Broomer's Blog

From the category archives: Europe


Pedalling Harder Just as the Brakes are Being Applied

My brother-in-law is a cycling fanatic. I asked him the other day if there is a technical term to describe pedalling while the brakes are being applied. He thought about this for a moment, before suggesting 'stupidity'.

It is almost 10 years since the financial crisis and the long drawn out recovery finally appears to be on a self-sustaining path. Monetary policy is gradually being tightened in the US, emergency rate cuts are being reversed in the UK and the ECB is dialling down its QE programme. With US unemployment just hovering above 4%, many monetary hawks will be thinking this is not before time.

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The Euro: How a Common Currency Threatens the Future of Europe

Followers of my blog will be aware that I am no great fan of the European experiment (or at least the way it is being sold to the European electorate). The euro was fatally flawed from birth and we should take care never to forget this. The rather ponderous title of this blog has been taken from a new book written by no less an authority than Nobel Laurent Joseph Stiglitz. The Eurozone operating with a fixed exchange rate and single interest rates causes enormous imbalances that are very difficult to correct.

Quite simply, Germany is massively outcompeting its European cousins and now thanks in part to a relatively cheap euro is amassing the largest current account surplus in the world (even ahead of China and Japan). Germany accounts for around 75% of the Eurozone current account surplus which is running at a massive 8% of GDP. Externally, this can be managed but within the single currency it is a major problem as Greece and Spain have discovered.

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Greece, Still in the Midden

Greece continues to be hounded by the EU and IMF to implement further economic reforms. Despite massive cuts to spending and the impoverishment of large segments of the population, the fiscal budget is still way in the red (5.8% in 2016) and the national debt remains at crushing levels.

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The Rising Risks of Eurogeddon

As we feared in June, Brexit has spawned a clutch of ugly portmanteaus. The failure of the Italian referendum will see the back of the pro European Renzi. While Itaxit is not yet fully on the cards, support for the nationalist Five Star Movement is getting within shouting distance of the Democratic Party. The chart below details the depth of discontent in Italy with the euro, which is growing to worrying proportions.JPM Guide to the Markets Sept 2016Even through a thick veil of French arrogance, President Hollande has recognised the futility in attempting re-election with a popularity rating of a mere 4%. This at least opens the door to the Socialists to find a decent candidate to stand. The pollsters currently tip the conservatives to win in May but Marine Le Pen too has a firm base of support. If Le Pen does prevail, unlikely but not impossible according to the polls, expect to hear a great deal about Frexit through 2017.Outside of the larger EU nations, populist parties are also gaining momentum. We should ...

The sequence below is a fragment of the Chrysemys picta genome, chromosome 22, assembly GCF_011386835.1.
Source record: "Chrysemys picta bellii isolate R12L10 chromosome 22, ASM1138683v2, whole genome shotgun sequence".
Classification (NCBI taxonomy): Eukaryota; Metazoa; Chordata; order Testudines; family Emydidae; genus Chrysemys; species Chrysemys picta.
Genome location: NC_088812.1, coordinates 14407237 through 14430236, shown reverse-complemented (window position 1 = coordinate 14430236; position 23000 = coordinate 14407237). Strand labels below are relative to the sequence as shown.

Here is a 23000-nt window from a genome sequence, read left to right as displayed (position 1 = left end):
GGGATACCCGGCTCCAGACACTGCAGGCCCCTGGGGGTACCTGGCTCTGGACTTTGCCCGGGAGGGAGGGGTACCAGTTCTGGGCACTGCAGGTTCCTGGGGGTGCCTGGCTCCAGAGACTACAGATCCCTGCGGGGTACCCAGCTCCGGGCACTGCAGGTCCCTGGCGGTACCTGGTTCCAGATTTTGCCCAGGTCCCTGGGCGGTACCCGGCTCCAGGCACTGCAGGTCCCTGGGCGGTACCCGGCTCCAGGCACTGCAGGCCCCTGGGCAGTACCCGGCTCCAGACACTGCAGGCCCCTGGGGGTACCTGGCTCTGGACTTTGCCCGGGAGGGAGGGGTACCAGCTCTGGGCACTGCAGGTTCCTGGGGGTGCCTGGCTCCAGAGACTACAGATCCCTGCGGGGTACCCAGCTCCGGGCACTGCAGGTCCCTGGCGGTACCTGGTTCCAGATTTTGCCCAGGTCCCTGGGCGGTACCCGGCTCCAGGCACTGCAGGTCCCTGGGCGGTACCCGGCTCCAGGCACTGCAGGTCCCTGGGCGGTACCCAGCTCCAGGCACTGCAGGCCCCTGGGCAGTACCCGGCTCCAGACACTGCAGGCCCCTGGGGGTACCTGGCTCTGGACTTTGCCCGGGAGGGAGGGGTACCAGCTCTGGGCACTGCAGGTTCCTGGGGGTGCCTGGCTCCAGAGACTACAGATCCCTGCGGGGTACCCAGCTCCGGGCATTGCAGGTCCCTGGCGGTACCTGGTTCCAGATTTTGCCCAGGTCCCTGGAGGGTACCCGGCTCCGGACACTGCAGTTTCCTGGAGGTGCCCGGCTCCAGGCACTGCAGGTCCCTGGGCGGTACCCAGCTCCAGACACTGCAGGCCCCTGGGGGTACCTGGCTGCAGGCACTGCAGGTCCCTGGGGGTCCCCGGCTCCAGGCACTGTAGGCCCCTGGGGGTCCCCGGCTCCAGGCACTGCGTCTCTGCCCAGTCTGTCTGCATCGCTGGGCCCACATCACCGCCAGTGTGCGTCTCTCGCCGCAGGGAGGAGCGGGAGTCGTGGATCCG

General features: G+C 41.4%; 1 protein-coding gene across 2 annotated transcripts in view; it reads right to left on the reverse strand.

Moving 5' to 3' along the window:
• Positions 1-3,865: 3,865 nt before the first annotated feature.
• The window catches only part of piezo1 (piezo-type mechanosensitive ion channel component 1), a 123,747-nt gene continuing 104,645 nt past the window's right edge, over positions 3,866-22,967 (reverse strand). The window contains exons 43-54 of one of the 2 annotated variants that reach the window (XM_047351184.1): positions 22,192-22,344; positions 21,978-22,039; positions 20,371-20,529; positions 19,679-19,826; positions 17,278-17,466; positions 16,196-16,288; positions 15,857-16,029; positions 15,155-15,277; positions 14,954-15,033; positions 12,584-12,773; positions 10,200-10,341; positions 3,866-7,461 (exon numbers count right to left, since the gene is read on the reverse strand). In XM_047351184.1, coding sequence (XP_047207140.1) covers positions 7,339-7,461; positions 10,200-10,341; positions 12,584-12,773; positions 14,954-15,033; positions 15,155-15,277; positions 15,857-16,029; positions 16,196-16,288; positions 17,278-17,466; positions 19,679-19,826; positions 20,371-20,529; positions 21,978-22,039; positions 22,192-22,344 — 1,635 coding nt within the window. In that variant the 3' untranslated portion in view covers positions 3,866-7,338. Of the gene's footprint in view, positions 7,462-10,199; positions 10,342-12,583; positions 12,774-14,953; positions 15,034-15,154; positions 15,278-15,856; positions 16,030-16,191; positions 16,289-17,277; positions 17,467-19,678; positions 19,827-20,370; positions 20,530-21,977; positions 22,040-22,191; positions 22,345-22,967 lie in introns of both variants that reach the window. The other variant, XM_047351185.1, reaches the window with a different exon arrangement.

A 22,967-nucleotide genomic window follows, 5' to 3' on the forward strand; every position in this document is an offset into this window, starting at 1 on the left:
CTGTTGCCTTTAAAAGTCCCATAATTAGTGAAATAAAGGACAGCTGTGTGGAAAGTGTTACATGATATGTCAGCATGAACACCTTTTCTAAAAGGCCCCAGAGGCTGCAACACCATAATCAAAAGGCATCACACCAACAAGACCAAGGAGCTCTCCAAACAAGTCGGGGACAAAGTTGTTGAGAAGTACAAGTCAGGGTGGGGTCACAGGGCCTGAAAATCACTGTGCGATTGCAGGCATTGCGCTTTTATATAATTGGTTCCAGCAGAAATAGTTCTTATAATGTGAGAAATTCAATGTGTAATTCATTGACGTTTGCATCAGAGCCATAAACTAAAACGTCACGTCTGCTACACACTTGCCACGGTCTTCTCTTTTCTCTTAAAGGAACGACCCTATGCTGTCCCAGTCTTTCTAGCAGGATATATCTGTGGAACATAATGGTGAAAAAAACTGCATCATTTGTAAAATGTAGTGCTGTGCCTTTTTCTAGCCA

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Protesting with Trump

In the run up to polling day, one commentator rather cheekily suggested that a vote for Trump is actually a vote for Pence. This is on the basis that it will not be long before Trump is impeached and that his Vice President assumes the role. We would not be as glib as this but the overnight news is definitely a surprise. Trump has led a confusing campaign and it is not clear what he stands for but he has successfully convinced the majority of American electorate that he at least stands for them. I guess this is what democracy is all about.

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What happens when you criticise central bankers?

"It's [the Bundesbank] like cream, the more you whip it the harder it gets." Willem Duisenberg 1996

The Bundesbank has been eerily quiet over the last few months despite the growing popular discontent in Germany with European monetary policy.

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Europe’s Sagging Underbelly

The shocking state of the Italian banking system has once again made headlines in the financial press. Italy has €360bn of gross non-performing loans (NPLs), equivalent to almost a fifth of GDP, and Street estimates put €196bn of these having collateral backing of less than 60%. While some provisioning has been made, eight years on from the credit crisis, it is simply appalling that a problem of this magnitude has been left to fester and overhang the Italian financial system for so long. Renzi introduced a new bankruptcy law last year which will bring down the time required to foreclose loans and ought to make it easier for investors to buy NPLs from banks. The Government has launched a bank rescue fund, Atlas, earlier in the year to accelerate this process.

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A Mail on Sunday poll found that 43% are now in favour of Brexit v 40% favouring the status quo. This is the first poll in favour of pulling out of the EU though

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